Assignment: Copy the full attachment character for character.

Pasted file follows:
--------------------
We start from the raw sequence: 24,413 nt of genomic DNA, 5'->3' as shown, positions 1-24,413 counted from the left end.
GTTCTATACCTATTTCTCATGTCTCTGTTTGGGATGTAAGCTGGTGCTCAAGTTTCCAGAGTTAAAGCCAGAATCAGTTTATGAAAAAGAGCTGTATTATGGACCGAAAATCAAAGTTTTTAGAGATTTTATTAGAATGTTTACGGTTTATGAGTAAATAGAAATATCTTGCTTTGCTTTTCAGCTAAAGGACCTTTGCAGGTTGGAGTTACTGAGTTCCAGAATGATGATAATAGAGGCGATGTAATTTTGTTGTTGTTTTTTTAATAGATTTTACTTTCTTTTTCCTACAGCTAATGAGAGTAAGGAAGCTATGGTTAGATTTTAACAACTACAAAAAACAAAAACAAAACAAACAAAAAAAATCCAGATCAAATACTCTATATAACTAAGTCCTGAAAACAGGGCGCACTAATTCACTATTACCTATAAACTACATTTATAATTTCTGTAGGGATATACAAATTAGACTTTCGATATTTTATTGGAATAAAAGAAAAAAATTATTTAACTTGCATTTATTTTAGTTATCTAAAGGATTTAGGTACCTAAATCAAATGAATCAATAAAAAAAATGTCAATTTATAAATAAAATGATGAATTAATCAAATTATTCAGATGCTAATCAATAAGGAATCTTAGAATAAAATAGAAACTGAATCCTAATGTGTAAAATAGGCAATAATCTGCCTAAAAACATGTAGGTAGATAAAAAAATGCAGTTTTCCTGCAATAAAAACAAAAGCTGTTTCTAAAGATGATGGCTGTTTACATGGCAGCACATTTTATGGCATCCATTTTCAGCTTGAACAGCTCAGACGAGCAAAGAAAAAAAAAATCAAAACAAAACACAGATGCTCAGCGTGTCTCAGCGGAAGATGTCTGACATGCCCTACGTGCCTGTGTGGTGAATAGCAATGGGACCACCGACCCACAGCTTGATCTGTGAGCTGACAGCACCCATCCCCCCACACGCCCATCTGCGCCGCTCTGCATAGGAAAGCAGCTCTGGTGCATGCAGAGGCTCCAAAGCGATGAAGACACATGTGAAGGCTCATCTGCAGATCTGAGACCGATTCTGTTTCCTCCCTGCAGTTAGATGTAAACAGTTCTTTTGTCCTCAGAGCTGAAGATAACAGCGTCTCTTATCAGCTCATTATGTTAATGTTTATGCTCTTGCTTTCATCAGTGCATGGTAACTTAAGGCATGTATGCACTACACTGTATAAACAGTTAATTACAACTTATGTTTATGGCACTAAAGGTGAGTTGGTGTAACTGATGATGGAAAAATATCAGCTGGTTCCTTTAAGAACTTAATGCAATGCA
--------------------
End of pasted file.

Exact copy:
We start from the raw sequence: 24,413 nt of genomic DNA, 5'->3' as shown, positions 1-24,413 counted from the left end.
GTTCTATACCTATTTCTCATGTCTCTGTTTGGGATGTAAGCTGGTGCTCAAGTTTCCAGAGTTAAAGCCAGAATCAGTTTATGAAAAAGAGCTGTATTATGGACCGAAAATCAAAGTTTTTAGAGATTTTATTAGAATGTTTACGGTTTATGAGTAAATAGAAATATCTTGCTTTGCTTTTCAGCTAAAGGACCTTTGCAGGTTGGAGTTACTGAGTTCCAGAATGATGATAATAGAGGCGATGTAATTTTGTTGTTGTTTTTTTAATAGATTTTACTTTCTTTTTCCTACAGCTAATGAGAGTAAGGAAGCTATGGTTAGATTTTAACAACTACAAAAAACAAAAACAAAACAAACAAAAAAAATCCAGATCAAATACTCTATATAACTAAGTCCTGAAAACAGGGCGCACTAATTCACTATTACCTATAAACTACATTTATAATTTCTGTAGGGATATACAAATTAGACTTTCGATATTTTATTGGAATAAAAGAAAAAAATTATTTAACTTGCATTTATTTTAGTTATCTAAAGGATTTAGGTACCTAAATCAAATGAATCAATAAAAAAAATGTCAATTTATAAATAAAATGATGAATTAATCAAATTATTCAGATGCTAATCAATAAGGAATCTTAGAATAAAATAGAAACTGAATCCTAATGTGTAAAATAGGCAATAATCTGCCTAAAAACATGTAGGTAGATAAAAAAATGCAGTTTTCCTGCAATAAAAACAAAAGCTGTTTCTAAAGATGATGGCTGTTTACATGGCAGCACATTTTATGGCATCCATTTTCAGCTTGAACAGCTCAGACGAGCAAAGAAAAAAAAAATCAAAACAAAACACAGATGCTCAGCGTGTCTCAGCGGAAGATGTCTGACATGCCCTACGTGCCTGTGTGGTGAATAGCAATGGGACCACCGACCCACAGCTTGATCTGTGAGCTGACAGCACCCATCCCCCCACACGCCCATCTGCGCCGCTCTGCATAGGAAAGCAGCTCTGGTGCATGCAGAGGCTCCAAAGCGATGAAGACACATGTGAAGGCTCATCTGCAGATCTGAGACCGATTCTGTTTCCTCCCTGCAGTTAGATGTAAACAGTTCTTTTGTCCTCAGAGCTGAAGATAACAGCGTCTCTTATCAGCTCATTATGTTAATGTTTATGCTCTTGCTTTCATCAGTGCATGGTAACTTAAGGCATGTATGCACTACACTGTATAAACAGTTAATTACAACTTATGTTTATGGCACTAAAGGTGAGTTGGTGTAACTGATGATGGAAAAATATCAGCTGGTTCCTTTAAGAACTTAATGCAATGCA